*This image is “Jesus and the Lamb” by Katherine Brown. She sells prints, funeral cards, and more of this image, at jesusandthelamb.com.
During this time of social distancing, there are still many people who need compassion. It’s never going to be as good as a heartfelt, face-to-face encounter, but there are plenty of people online seeking help.
Here was an online conversation I had with a now-deleted OP who was mourning the loss of a pet. I thought it was advice well-suited to anyone going through this situation as well:
”One of our family dogs suddenly passed away on Tuesday. I am in my final month of college in another state so I did not get to say goodbye. I know it may sound silly to some of you since he was not a person, and since many people say that only humans can go to Heaven. My father is also struggling with grief back at home, but I will not see him again until Thanksgiving. I have been trying to turn to spirituality to deal with the negative feelings but I am not so sure what to do other than read some Bible verses etc. I have always struggled to believe that God is somewhere out there so I feel like I am just running in circles.”
There’s a stage in adulthood where, for the sake of your family, career, etc., it becomes very important to become thought of as an upright, law-abiding, mannerly citizen. One of the “good” people. When you’ve been a Christian for a long time, it is surprisingly easy to lump your faith into this same category of “proofs that I am an upright, law-abiding, mannerly citizen”. Then this position becomes so internalized that you don’t stop and think about it, much the same way that you don’t stop and read your own name tag every morning before you go to work. If it no longer has the correct name on it, you probably wouldn’t notice, much the same way I didn’t immediately notice that the words “follower of Christ” no longer identified me.
Now, I’m not talking about wild living here. I’m not talking about “opening yourself up to new ideas” in terms of leaving behind your own faith, or going to places or people that you know are going to cause you to sin. Even if it’s not technically sinful but you know yourself well enough to know it will end in you sinning, don’t do it. But having said this, somewhere along, if you’re trying harder to keep to the straight and narrow than you’re trying to follow Christ, Satan starts whispering in your ear in an attempt to stop the love, and it usually takes the form of combining those 2 distinct roles and saying “that’s not what good, upright, law-abiding, mannerly Christian citizens do,” and then blurring the two together so much that it simply becomes, “that’s not what Christians do.” The Enemy whispers in my ear, “build a genuine friendship with that homosexual man? That’s not what Christians do. You can “love” him, but keep him at arms’ length, as if he was contagious. You can tell him that Jesus loves him, but make sure not to actually love him, because that’s not what Christians do… Treat a known prostitute and addict like she’s a real human being? That’s not what Christians do. Tell her Jesus loves her, but don’t really believe it. Don’t let yourself believe that she, too, is a human being made in the image of God, a person who Jesus would gladly die to set free from the burden of her sins, would gladly take into his arms and give glory to and present before His own Father, saying, ‘this is the one I brought home to you, the one I love as a groom loves his wife’? That’s not what Christians do… Give aid to an atheist, who spent their life loudly decrying God and now has a desperate physical need of help or food or shelter? No, be offended, tell him he’s profaned the family of God too much and isn’t welcome here. Bask in your righteous anger. Don’t have the humility to put aside your differences and help him now, because that’s not what Christians do.”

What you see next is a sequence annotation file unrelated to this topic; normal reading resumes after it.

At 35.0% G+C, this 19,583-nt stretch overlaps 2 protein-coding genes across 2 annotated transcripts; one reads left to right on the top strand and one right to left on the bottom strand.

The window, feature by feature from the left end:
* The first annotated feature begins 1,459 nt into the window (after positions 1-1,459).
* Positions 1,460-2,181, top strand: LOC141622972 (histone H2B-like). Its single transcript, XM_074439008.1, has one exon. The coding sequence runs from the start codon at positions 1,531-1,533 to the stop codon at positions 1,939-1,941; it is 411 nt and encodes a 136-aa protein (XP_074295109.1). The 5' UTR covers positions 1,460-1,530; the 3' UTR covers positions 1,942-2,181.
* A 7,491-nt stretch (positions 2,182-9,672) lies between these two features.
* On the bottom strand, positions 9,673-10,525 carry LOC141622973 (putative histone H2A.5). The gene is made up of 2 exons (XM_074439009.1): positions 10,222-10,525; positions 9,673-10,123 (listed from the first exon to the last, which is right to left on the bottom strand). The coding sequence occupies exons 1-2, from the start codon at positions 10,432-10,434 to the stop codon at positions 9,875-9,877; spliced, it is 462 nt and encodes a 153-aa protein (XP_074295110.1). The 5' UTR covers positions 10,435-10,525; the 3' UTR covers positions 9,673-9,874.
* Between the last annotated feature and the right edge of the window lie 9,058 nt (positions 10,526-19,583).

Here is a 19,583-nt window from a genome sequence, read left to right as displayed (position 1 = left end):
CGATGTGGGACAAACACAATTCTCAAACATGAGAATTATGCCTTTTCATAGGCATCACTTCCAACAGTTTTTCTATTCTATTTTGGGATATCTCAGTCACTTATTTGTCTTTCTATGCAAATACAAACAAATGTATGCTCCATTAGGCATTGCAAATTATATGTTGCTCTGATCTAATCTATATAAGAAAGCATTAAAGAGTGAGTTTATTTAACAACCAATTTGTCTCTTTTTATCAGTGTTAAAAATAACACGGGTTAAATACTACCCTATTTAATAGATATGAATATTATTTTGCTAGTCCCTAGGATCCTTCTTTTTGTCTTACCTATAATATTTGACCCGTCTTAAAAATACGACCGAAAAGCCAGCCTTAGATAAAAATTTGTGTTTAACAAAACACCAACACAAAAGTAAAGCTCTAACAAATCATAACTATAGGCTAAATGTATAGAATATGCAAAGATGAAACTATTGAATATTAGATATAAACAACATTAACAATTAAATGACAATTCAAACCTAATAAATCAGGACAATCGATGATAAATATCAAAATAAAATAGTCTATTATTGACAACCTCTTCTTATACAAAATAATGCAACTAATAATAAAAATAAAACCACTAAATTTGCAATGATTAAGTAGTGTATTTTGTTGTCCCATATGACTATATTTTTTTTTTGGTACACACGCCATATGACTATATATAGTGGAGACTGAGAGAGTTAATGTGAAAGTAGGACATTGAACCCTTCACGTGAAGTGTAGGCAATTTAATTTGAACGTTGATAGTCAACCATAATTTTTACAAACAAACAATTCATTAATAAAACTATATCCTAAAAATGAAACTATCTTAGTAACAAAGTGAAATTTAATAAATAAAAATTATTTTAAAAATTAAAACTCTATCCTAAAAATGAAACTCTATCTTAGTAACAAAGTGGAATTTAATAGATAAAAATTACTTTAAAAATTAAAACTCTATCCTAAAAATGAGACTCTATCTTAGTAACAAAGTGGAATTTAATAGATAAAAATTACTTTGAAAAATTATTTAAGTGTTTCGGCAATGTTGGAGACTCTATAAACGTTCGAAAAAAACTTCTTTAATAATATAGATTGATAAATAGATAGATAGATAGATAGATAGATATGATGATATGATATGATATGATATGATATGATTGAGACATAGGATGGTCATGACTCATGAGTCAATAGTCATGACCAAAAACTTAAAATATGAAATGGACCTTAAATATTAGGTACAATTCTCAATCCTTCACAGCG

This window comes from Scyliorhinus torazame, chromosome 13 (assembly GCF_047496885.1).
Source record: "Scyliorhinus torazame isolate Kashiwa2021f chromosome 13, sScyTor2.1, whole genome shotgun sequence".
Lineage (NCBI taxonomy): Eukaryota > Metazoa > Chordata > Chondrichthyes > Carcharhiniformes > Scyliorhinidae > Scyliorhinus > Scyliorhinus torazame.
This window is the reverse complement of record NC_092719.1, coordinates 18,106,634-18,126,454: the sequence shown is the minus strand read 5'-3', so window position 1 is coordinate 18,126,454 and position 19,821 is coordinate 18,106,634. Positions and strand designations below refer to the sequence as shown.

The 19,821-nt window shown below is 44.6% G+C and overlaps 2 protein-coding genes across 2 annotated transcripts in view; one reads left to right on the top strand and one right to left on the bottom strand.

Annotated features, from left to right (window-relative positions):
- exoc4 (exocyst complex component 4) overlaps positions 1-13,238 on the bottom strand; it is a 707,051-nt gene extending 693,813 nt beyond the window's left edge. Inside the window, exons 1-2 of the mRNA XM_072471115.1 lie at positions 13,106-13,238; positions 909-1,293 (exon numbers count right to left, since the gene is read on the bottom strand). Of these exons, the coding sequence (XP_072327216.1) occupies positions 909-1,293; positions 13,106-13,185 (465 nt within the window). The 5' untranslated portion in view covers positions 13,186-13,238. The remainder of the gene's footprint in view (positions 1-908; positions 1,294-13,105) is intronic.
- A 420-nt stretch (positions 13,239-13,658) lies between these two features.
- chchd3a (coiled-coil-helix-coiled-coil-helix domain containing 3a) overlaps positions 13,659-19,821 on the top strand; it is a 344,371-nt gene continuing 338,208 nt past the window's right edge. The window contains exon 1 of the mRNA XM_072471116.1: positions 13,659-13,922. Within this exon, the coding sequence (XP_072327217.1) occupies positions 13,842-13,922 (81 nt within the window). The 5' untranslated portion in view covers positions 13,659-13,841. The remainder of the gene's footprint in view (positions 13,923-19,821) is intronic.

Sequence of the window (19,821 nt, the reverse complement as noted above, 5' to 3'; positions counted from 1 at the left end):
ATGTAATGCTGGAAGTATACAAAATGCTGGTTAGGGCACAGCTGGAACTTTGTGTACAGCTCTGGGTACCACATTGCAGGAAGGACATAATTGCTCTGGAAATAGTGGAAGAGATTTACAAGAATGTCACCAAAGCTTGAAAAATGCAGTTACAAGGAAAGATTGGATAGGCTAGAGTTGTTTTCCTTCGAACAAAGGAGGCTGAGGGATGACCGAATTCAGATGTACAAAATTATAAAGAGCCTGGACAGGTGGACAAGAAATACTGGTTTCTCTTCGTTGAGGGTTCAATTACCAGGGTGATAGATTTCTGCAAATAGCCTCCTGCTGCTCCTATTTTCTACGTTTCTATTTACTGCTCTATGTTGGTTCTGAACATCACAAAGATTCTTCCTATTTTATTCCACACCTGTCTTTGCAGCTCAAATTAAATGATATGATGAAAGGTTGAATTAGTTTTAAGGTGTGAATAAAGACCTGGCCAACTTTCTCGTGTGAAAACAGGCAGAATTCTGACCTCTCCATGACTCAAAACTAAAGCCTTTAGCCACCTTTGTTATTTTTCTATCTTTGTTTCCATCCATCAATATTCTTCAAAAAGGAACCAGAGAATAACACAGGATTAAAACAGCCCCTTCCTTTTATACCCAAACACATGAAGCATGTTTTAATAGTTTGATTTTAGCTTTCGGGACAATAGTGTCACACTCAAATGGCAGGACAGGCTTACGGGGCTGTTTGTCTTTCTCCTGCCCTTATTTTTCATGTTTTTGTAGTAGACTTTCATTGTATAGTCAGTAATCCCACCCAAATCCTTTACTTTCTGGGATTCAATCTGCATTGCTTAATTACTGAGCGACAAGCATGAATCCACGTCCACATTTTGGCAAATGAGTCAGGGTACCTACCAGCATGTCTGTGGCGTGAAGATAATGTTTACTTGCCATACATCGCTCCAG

It’s all lies, of course. Jesus’ criteria for helping others was that they be human beings, not a certain kind of human beings, or even particularly good human beings.
Good afternoon, and God bless.